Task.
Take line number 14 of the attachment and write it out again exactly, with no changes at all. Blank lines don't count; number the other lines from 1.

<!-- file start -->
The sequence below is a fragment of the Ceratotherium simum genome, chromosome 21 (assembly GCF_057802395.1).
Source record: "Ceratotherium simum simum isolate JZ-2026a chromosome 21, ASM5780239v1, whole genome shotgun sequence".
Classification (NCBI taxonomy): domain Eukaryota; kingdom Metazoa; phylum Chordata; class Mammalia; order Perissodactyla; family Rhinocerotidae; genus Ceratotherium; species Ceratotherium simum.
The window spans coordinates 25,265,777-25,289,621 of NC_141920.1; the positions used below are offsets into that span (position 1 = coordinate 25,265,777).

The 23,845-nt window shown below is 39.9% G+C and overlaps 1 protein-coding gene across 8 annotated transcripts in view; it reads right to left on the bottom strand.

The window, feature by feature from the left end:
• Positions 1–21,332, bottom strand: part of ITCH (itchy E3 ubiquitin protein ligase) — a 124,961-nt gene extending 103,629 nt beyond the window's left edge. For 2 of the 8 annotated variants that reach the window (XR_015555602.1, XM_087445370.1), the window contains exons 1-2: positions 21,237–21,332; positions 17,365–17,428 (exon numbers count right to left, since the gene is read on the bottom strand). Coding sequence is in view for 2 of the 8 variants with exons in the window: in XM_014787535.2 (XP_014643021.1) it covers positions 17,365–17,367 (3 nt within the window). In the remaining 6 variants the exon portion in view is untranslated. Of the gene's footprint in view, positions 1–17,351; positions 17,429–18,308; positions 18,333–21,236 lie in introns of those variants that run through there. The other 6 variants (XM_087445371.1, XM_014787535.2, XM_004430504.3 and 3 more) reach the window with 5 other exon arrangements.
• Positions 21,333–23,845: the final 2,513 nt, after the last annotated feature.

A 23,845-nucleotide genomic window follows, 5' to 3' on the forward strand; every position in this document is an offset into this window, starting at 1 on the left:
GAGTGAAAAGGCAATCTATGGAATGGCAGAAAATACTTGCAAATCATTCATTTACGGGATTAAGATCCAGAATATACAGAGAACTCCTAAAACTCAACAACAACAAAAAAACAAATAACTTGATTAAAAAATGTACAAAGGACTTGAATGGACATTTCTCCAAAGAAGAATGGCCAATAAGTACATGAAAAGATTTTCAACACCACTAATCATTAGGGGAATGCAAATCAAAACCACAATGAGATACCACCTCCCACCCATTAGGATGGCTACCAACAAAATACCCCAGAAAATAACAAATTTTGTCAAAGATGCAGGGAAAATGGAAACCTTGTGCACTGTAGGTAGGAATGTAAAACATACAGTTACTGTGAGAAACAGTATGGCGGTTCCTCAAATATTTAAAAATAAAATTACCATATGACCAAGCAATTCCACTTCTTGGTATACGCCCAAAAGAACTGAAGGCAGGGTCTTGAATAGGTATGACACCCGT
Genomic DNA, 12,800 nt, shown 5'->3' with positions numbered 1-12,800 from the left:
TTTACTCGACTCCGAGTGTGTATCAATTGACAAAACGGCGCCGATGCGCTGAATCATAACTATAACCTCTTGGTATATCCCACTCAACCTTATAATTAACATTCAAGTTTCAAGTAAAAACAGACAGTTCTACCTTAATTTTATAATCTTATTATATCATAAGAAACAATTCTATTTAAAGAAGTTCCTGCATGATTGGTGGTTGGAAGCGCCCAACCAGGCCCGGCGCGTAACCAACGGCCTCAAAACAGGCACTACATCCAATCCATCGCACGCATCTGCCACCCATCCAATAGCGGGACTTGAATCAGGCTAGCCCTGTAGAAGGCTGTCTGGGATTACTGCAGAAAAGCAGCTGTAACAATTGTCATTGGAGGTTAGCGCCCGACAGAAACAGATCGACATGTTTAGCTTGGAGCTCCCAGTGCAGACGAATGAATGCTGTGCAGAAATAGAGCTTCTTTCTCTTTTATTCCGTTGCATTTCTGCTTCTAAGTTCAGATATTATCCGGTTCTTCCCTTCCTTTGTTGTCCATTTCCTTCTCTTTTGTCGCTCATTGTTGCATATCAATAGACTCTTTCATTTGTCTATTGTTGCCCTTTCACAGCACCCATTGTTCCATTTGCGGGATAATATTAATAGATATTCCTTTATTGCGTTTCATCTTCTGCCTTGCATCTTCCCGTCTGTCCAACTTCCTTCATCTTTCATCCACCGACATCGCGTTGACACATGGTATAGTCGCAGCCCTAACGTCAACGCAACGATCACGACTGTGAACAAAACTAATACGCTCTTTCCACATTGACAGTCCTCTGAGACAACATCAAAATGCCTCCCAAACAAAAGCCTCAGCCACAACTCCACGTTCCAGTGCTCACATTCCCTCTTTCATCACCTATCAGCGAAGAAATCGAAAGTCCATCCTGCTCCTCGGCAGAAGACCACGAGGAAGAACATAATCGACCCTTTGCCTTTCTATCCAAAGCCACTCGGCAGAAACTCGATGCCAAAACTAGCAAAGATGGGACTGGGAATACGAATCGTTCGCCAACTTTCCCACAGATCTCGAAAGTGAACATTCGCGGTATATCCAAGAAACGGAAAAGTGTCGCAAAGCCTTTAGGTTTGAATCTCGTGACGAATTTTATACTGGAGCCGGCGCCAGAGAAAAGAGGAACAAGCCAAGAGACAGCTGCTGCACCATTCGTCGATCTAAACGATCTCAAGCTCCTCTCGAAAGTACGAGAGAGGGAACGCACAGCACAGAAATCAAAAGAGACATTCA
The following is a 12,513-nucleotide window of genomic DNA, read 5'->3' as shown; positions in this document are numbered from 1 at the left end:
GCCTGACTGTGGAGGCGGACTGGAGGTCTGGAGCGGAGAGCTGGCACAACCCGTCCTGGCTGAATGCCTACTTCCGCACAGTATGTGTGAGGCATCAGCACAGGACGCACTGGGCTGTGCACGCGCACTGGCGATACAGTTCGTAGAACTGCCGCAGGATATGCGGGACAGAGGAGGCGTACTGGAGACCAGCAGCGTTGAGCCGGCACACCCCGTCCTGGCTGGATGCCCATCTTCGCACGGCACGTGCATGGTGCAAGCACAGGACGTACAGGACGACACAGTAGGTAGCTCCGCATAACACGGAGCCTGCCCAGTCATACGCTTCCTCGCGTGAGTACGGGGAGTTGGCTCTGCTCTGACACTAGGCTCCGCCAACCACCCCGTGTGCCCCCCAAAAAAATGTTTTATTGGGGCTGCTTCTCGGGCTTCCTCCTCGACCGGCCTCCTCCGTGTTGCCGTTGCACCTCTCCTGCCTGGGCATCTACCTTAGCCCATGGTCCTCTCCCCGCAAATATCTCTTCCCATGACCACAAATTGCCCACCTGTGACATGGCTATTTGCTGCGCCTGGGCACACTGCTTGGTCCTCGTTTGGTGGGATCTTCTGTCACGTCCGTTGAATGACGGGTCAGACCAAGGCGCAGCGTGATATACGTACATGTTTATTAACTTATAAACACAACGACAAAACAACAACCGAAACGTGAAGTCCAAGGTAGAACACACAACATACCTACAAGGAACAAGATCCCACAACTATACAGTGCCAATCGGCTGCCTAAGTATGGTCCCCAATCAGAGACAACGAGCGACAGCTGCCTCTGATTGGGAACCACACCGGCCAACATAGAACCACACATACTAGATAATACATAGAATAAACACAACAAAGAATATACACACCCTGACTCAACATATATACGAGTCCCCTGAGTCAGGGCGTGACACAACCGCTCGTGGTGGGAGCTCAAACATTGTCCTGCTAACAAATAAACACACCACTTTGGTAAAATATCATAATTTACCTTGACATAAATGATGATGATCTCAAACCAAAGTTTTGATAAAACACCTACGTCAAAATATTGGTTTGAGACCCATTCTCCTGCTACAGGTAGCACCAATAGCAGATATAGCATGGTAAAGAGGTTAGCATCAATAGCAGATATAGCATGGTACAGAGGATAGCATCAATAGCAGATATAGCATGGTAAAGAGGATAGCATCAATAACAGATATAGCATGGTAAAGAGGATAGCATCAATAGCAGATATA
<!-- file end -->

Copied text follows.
GCCTGACTGTGGAGGCGGACTGGAGGTCTGGAGCGGAGAGCTGGCACAACCCGTCCTGGCTGAATGCCTACTTCCGCACAGTATGTGTGAGGCATCAGCACAGGACGCACTGGGCTGTGCACGCGCACTGGCGATACAGTTCGTAGAACTGCCGCAGGATATGCGGGACAGAGGAGGCGTACTGGAGACCAGCAGCGTTGAGCCGGCACACCCCGTCCTGGCTGGATGCCCATCTTCGCACGGCACGTGCATGGTGCAAGCACAGGACGTACAGGACGACACAGTAGGTAGCTCCGCATAACACGGAGCCTGCCCAGTCATACGCTTCCTCGCGTGAGTACGGGGAGTTGGCTCTGCTCTGACACTAGGCTCCGCCAACCACCCCGTGTGCCCCCCAAAAAAATGTTTTATTGGGGCTGCTTCTCGGGCTTCCTCCTCGACCGGCCTCCTCCGTGTTGCCGTTGCACCTCTCCTGCCTGGGCATCTACCTTAGCCCATGGTCCTCTCCCCGCAAATATCTCTTCCCATGACCACAAATTGCCCACCTGTGACATGGCTATTTGCTGCGCCTGGGCACACTGCTTGGTCCTCGTTTGGTGGGATCTTCTGTCACGTCCGTTGAATGACGGGTCAGACCAAGGCGCAGCGTGATATACGTACATGTTTATTAACTTATAAACACAACGACAAAACAACAACCGAAACGTGAAGTCCAAGGTAGAACACACAACATACCTACAAGGAACAAGATCCCACAACTATACAGTGCCAATCGGCTGCCTAAGTATGGTCCCCAATCAGAGACAACGAGCGACAGCTGCCTCTGATTGGGAACCACACCGGCCAACATAGAACCACACATACTAGATAATACATAGAATAAACACAACAAAGAATATACACACCCTGACTCAACATATATACGAGTCCCCTGAGTCAGGGCGTGACACAACCGCTCGTGGTGGGAGCTCAAACATTGTCCTGCTAACAAATAAACACACCACTTTGGTAAAATATCATAATTTACCTTGACATAAATGATGATGATCTCAAACCAAAGTTTTGATAAAACACCTACGTCAAAATATTGGTTTGAGACCCATTCTCCTGCTACAGGTAGCACCAATAGCAGATATAGCATGGTAAAGAGGTTAGCATCAATAGCAGATATAGCATGGTACAGAGGATAGCATCAATAGCAGATATAGCATGGTAAAGAGGATAGCATCAATAACAGATATAGCATGGTAAAGAGGATAGCATCAATAGCAGATATA